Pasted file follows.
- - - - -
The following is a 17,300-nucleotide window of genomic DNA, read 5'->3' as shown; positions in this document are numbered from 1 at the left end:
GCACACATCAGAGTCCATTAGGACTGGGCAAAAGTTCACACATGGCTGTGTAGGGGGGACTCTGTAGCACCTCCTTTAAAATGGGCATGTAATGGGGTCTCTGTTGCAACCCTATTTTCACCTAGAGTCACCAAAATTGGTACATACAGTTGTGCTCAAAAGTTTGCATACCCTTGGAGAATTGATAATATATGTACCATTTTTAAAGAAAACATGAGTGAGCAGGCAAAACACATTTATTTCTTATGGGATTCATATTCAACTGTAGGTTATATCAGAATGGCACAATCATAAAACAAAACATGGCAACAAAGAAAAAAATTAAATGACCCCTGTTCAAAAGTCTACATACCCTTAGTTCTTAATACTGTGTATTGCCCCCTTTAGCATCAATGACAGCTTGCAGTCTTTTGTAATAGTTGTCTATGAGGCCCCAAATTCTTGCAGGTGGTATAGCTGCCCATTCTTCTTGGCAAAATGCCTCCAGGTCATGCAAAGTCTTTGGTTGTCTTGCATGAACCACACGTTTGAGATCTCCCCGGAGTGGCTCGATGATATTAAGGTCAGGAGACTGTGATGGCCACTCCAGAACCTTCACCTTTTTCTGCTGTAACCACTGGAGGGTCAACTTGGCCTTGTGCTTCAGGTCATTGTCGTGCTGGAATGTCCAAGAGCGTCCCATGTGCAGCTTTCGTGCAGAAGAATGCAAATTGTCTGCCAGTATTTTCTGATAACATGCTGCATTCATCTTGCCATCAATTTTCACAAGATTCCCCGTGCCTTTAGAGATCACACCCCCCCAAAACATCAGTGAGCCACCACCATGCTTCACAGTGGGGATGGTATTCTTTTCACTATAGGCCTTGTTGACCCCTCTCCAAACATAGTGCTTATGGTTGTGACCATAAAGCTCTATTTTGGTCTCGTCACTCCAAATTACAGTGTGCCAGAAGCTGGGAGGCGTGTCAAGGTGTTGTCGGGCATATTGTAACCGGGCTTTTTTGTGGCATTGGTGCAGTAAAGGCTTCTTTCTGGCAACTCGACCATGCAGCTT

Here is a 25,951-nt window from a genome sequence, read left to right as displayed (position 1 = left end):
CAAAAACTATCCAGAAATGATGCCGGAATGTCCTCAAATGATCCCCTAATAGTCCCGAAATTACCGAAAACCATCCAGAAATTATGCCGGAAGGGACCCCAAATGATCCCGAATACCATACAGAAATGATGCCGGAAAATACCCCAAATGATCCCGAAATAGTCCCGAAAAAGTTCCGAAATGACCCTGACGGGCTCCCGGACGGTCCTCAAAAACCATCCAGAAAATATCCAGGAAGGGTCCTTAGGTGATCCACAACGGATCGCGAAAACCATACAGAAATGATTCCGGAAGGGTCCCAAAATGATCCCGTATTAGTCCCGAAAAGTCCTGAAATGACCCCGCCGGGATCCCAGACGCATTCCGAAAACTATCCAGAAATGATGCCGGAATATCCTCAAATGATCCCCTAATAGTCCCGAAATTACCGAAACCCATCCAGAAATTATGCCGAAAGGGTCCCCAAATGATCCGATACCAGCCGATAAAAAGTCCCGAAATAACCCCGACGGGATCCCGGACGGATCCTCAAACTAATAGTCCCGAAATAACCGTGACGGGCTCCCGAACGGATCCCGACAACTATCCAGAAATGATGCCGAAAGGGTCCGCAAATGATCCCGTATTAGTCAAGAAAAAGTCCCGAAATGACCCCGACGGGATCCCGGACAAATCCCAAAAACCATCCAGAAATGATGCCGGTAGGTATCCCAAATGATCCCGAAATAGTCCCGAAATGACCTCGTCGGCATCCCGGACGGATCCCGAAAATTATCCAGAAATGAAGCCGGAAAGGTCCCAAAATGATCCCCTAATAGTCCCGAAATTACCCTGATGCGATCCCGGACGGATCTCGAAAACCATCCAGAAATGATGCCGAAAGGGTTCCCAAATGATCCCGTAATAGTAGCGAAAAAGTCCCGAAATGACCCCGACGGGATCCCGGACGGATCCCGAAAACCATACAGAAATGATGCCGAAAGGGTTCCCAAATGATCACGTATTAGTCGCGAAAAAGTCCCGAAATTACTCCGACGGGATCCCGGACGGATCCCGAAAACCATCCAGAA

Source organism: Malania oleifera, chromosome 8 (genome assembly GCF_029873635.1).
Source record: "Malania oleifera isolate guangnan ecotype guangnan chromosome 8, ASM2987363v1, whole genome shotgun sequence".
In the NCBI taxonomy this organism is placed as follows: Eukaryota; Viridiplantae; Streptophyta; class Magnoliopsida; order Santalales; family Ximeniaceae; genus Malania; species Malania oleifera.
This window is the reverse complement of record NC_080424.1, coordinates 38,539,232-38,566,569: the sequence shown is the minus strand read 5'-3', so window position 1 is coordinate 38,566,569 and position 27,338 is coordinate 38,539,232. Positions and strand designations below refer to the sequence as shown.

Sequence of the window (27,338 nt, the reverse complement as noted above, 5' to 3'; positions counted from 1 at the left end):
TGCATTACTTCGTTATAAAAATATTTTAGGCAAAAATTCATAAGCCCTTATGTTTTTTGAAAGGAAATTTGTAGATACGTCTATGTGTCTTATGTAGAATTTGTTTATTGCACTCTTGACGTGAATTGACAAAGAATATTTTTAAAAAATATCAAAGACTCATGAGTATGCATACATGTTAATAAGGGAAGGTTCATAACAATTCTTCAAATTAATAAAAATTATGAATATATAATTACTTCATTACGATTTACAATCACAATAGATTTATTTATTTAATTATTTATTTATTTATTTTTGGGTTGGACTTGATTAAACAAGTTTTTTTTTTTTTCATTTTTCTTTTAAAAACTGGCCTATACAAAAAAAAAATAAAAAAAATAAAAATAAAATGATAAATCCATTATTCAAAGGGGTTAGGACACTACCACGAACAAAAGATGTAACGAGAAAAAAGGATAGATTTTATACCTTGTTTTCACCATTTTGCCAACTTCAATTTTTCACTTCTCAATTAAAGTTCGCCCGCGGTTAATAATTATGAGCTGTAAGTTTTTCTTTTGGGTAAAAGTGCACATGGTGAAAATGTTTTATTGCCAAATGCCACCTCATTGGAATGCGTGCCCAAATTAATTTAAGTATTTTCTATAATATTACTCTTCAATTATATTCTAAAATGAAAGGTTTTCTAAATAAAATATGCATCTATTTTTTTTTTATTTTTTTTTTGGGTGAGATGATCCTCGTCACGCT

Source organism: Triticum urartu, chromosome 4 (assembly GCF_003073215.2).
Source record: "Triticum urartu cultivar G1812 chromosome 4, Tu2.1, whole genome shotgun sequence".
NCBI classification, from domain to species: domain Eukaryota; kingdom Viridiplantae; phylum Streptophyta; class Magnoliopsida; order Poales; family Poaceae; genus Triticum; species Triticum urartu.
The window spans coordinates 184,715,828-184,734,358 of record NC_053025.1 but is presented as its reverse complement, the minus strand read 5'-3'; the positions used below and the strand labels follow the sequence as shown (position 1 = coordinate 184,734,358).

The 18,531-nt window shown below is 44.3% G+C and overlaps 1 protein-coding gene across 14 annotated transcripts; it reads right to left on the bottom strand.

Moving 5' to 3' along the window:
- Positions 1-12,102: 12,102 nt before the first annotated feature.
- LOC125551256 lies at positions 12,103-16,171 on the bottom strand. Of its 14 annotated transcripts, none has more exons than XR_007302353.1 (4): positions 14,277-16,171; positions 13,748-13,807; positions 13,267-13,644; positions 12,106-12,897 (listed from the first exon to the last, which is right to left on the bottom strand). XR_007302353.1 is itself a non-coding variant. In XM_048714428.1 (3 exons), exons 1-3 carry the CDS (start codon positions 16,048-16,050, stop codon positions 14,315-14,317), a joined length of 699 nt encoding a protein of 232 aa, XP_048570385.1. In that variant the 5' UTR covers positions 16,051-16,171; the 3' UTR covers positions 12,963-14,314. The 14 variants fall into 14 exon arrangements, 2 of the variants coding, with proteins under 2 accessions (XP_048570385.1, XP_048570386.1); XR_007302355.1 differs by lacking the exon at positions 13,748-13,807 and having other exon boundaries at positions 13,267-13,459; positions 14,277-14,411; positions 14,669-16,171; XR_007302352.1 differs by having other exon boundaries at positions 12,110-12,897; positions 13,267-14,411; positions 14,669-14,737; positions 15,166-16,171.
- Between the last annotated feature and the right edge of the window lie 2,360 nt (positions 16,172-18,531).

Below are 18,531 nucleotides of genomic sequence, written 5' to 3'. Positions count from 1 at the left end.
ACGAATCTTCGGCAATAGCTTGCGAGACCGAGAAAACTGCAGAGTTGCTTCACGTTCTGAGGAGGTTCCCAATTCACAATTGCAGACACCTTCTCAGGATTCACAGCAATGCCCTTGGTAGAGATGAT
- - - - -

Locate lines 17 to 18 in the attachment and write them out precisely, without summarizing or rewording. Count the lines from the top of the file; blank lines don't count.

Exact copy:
- Positions 1-12,102: 12,102 nt before the first annotated feature.
- LOC125551256 lies at positions 12,103-16,171 on the bottom strand. Of its 14 annotated transcripts, none has more exons than XR_007302353.1 (4): positions 14,277-16,171; positions 13,748-13,807; positions 13,267-13,644; positions 12,106-12,897 (listed from the first exon to the last, which is right to left on the bottom strand). XR_007302353.1 is itself a non-coding variant. In XM_048714428.1 (3 exons), exons 1-3 carry the CDS (start codon positions 16,048-16,050, stop codon positions 14,315-14,317), a joined length of 699 nt encoding a protein of 232 aa, XP_048570385.1. In that variant the 5' UTR covers positions 16,051-16,171; the 3' UTR covers positions 12,963-14,314. The 14 variants fall into 14 exon arrangements, 2 of the variants coding, with proteins under 2 accessions (XP_048570385.1, XP_048570386.1); XR_007302355.1 differs by lacking the exon at positions 13,748-13,807 and having other exon boundaries at positions 13,267-13,459; positions 14,277-14,411; positions 14,669-16,171; XR_007302352.1 differs by having other exon boundaries at positions 12,110-12,897; positions 13,267-14,411; positions 14,669-14,737; positions 15,166-16,171.